I just read your column in The View (Sept. 2 and blogged here Aug. 23.) I have been diagnosed with bipolar for 8 years and have lived in Las Vegas for 4 1/2 years. With respect to your answer to 'j,' yes that's exactly what we want to hear. Pull your self up by your own boot straps. Believe me if we could do it we would! There is still a negative stigma regarding mental illness. With your comments it only shows your lack of knowledge of the disease and only goes to reinforce the communities thinking that mental illness can be cured by saying just snap out of it.
You and other so called mental heath professionals in this city are totally out of touch with the problem. My heath plan gives me a new psychiatrist every 3 months. All he/she or it wants to do is change my medication. This is no way to treat a disease. If it was any thing else other than mental illness you so called professionals would treat it and us with respect. If you clowns had to go through in one day what we go through in our lives every day you would change your tune and start treating us instead of blaming us. J., Las Vegas
J., for the average American, modern health insurance plans have mostly bailed on meaningful mental health coverage. Most Americans, if they have coverage at all, have mental health benefits limited to psychiatric hospitalization and medication. If they do have coverage for therapy, it tends to be limited to Brief Therapy Models, more 4-8 session interventions than depth therapy. The 'best' plans might pay for 20 sessions per year, after $500-5,000 deductibles and still including co-pays.
It stinks, J. It stinks for the middle and lower economic classes who really, really need marital, family, or individual therapy, and it especially stinks for people with mental illness. 'The System,' on its best days, often manages these people; it doesn't treat them.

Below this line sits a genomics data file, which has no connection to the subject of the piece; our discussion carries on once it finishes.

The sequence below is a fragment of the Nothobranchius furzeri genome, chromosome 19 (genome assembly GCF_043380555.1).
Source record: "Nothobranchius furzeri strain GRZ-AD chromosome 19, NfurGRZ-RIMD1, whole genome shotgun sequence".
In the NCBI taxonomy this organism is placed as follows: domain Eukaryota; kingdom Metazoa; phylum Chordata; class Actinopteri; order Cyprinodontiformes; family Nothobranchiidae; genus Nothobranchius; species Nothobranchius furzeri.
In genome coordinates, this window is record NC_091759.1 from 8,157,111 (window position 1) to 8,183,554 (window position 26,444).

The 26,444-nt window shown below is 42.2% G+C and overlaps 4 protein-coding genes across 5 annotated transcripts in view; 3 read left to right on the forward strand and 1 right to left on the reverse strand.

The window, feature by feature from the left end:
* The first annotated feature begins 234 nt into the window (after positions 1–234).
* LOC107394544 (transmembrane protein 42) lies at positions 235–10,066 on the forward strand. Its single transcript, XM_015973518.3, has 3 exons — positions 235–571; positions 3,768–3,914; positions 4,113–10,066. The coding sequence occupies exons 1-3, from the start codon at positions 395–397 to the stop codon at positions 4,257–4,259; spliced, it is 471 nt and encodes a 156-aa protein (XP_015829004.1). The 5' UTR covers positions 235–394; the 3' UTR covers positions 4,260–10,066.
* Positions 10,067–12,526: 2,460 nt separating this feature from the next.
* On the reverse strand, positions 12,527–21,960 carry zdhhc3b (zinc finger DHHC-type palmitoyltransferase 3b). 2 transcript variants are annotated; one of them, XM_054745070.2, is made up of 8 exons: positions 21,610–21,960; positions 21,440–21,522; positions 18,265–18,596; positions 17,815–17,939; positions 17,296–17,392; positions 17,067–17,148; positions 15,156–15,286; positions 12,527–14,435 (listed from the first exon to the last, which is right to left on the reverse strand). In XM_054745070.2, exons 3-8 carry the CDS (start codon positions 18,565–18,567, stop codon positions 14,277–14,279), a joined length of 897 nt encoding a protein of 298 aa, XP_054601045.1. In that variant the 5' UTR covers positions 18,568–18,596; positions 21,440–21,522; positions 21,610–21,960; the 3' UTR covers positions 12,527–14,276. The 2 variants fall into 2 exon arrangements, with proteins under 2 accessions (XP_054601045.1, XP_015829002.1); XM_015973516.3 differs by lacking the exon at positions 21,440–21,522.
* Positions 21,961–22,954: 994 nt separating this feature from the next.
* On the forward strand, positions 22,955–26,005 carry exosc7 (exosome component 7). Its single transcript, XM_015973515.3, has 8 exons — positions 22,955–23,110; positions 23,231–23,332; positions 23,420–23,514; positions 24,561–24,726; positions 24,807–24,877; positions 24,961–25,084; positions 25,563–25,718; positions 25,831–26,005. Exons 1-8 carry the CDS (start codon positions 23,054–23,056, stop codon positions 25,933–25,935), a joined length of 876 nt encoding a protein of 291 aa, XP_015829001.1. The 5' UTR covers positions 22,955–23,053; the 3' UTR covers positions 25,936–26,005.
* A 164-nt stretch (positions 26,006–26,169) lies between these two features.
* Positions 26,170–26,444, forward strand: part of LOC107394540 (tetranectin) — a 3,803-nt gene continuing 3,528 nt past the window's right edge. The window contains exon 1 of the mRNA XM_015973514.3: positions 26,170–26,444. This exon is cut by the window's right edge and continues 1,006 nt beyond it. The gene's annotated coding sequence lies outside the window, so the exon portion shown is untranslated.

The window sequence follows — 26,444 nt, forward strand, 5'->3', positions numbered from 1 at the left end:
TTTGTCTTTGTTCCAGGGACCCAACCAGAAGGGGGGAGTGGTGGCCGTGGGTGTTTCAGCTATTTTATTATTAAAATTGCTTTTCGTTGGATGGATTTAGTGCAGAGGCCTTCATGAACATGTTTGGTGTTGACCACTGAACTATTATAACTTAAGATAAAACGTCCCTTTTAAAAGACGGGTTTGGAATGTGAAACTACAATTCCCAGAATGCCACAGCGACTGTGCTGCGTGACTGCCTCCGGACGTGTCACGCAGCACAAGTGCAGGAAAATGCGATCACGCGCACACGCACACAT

It's easy to imagine that many people feel like you do: a disrespected, stigmatized number, rather than a patient.
You should know that there is a steady flow of gifted therapists, psychologists and psychiatrists minimizing or even opting out of the 'second party payment' system precisely because the system itself sometimes makes it difficult to deliver competent, ethical treatment. And, to be completely honest, it is increasingly difficult to recover a reasonable fee.
Now, let me speak specifically to bipolar disorder ...
The good news is that bipolar disorder can so often be managed successfully with modern medications. By 'managed,' I mean that many bipolar patients lead thriving, meaningful lives - successful vocations, marriages, family - with well-managed medication, sometimes coupled with the support of talk therapy.
J, I challenge you to read my column again. You won't find one word or one sentence that "blames you." Quite the opposite. In the column, I go to great pains to describe the VERY REAL burden of depressive illness, including bipolar disorder.
The column says NOTHING at all about "pulling yourself up by your boot straps" or "snap out of it." Quite the opposite. It affirms that people with mental illness need the support of competent professionals and understanding loved ones. Sometimes medicine. Sometimes therapy. Sometimes both.
What I said, J., is what I will continue to say, and that without apology: Your bipolar disorder is not your 'fault,' but IT IS your responsibility. The same way it is the responsibility of a diabetic to stay on top of his blood sugar and diet, the same way it is the responsibility of someone with high blood pressure to take his meds and to eat right.
Seriously. Read it again. I'm your advocate. One part of advocacy is compassion. But another part of advocacy is high expectations. Just because someone is ill doesn't mean we stop having expectations.
Disrespect? One of my favorite ways to respect my patients, J., is by having high expectations of them.